Propane Resources serves LP-gas retailers with mix of logistics, marketing programs
Jul 1, 2003 12:00 PM, By Charles E Wilson
AS WITH all small propane distributors, managers at Energy United Inc must juggle a multitude of responsibilities to ensure that the business runs smoothly. However, keeping the bulk storage tanks full isn't one of them.
The company's two 30,000-gallon storage tanks at the office in Gastonia, North Carolina, are monitored remotely by a third party — Propane Resources Inc. Even during the busiest times of the year, propane transports arrive several times a week to replenish the supply.
Bulk plant monitoring and LP-gas transportation are part of a wide range of logistics and management services available to Energy United and other propane distributors from Propane Resources, Mission, Kansas. The company works with several hundred retail propane marketers, most of them spread across the Midwest and southeast.
Over a decade ago, Dwaine Willingham started Propane Resources as a one-man consulting firm with a single goal: help retail propane marketers with anything they want or need. Newsletters were one of the first services he offered to propane marketers. Willingham knew that the typical propane marketer lacks the in-house capability to produce professional marketing newsletters.
Today, Propane Resources employs four staffers who turn out newsletters for about 40 propane marketers to mail to their customers. Each marketer gets two to three newsletters a year. Propane Resources also publishes a monthly marketing newsletter that goes to the propane marketers themselves.
The business grew quickly, and in 1995 Marty Lerum came on board to develop supply side services that include wholesale buying and selling of propane and the ability to act as a consultant/buyer to marketers. Propane Resources has developed into a significant operation with five divisions: retail services, support and consulting, information and development, marketing and communication, and supply and transportation.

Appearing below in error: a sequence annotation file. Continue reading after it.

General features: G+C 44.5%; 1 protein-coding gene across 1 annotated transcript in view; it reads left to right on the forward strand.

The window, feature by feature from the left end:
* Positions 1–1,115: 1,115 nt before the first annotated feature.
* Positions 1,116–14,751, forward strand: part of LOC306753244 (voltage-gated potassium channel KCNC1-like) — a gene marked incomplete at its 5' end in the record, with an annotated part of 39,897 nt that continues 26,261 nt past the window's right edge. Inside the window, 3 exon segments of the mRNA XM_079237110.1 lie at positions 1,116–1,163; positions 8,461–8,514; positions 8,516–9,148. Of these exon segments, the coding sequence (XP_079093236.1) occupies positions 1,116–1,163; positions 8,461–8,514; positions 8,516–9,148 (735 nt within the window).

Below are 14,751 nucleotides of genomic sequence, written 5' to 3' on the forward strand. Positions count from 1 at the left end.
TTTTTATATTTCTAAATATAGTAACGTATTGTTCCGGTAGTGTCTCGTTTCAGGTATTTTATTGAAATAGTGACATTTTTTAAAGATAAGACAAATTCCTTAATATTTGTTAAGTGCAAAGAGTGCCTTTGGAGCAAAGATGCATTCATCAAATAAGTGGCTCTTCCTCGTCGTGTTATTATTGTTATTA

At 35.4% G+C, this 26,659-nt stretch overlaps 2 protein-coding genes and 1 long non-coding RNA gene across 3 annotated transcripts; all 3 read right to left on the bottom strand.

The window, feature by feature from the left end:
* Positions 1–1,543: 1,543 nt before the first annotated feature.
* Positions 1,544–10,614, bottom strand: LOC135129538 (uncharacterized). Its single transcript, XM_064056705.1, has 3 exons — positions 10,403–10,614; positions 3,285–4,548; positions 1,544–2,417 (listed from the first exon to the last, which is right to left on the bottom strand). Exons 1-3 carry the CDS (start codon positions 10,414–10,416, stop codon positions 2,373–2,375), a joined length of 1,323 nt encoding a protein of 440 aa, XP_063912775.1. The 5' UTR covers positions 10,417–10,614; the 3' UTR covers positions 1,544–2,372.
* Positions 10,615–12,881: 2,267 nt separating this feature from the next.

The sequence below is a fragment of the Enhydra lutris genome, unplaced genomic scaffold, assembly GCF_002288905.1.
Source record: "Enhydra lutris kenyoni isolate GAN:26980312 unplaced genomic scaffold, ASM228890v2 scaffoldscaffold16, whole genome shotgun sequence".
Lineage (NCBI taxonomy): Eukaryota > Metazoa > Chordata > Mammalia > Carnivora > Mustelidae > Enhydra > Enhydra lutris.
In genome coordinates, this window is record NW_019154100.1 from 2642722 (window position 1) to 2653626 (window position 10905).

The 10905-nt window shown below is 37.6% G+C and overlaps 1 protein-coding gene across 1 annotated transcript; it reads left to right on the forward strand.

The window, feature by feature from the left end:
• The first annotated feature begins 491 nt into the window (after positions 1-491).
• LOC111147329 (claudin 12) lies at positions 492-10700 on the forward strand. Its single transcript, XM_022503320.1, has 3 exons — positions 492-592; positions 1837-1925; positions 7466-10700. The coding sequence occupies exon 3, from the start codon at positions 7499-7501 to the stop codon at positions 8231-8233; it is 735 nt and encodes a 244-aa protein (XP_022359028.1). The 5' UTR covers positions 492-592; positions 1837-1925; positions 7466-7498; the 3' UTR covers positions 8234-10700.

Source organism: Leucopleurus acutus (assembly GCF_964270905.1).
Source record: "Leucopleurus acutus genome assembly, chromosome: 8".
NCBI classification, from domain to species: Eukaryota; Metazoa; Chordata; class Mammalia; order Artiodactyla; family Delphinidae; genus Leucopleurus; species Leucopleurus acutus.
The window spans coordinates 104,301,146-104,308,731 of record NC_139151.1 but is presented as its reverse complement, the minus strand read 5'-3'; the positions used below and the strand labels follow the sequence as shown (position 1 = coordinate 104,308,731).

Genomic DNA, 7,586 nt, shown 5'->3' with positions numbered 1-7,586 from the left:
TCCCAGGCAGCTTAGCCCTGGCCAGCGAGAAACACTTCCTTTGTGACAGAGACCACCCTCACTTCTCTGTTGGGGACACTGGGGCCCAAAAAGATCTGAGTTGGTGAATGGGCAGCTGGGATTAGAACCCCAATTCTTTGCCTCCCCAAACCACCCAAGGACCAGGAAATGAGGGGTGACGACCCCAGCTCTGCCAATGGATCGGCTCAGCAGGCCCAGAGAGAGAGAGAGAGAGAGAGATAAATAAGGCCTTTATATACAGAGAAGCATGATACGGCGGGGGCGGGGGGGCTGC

In the support and consulting unit, Propane Resources helps clients with the process of buying and selling businesses. Information and development services include certified propane training and Propane University, which provides a wide range of management and customer-service training. Staffers in the marketing and communication unit provide customer newsletters, direct mail lists, web sites, advertising and media positioning, brochures, and logos.
The objective of the supply and transportation division is to ensure that customers never run out of propane. Specialists in the supply operation help ensure stable prices for wholesale purchases of LP-gas. Propane Resources supports customers with market updates four times a day, a monthly supply intelligence newsletter, and detailed cost monitoring.
LP-gas purchased through Propane Resources is stored at major third-party facilities in Mont Belvieu, Texas; Conway, Kansas; and Hattiesburg, Mississippi. “These are well-established propane storage locations, and we have no reason to set up our own facilities,” says Denny Carroll, Propane Resources transportation manager.
Most of the propane purchased through Propane Resources is hauled to retailer locations by its own fleet or by contract carriers. Those shipments make up about half of the loads hauled by the Propane Resources fleet. The in-house carrier also provides for-hire service to other propane shippers.
“We arrange transportation for virtually all of the propane we buy and sell,” Carroll says. “A large percentage of our customers want one-stop shopping. They don't want to worry about transportation. Having our own fleet gives us a lot of flexibility.”
The transport unit serves Propane Resources customers with a truck fleet that includes 30 MC330/331 trailers, five leased company tractors, and 25 owner-operator tractors. The fleet is scattered across the company's operating area.
“We don't have terminals, because we need the flexibility to move equipment around as business demands change,” Carroll says. “In many areas, we put the equipment near or at loading facilities.”
Petroleum transports generally stay close to the loading points, especially during the winter. The average haul is 150 miles, and a 250-mile shipment is a long haul. Propane Resources rigs average three loads a day during the busy heating season.
At most propane supply points, drivers face a 15- to 30-minute wait before reaching the loading rack. It takes about 20 minutes to load and approximately an hour to unload into the retail marketer's storage tanks.
In many cases today, the shipment to a marketer is scheduled automatically. Propane Resources has partnered with many of its transportation customers to install remote level monitoring on storage tanks.
“The remote monitoring is a great tool, and we split the cost with our customers,” Carroll says. “Our customers benefit because their tanks are kept full during the times of the year when it matters most. For us, it assures better fleet utilization and fewer wasted trips.”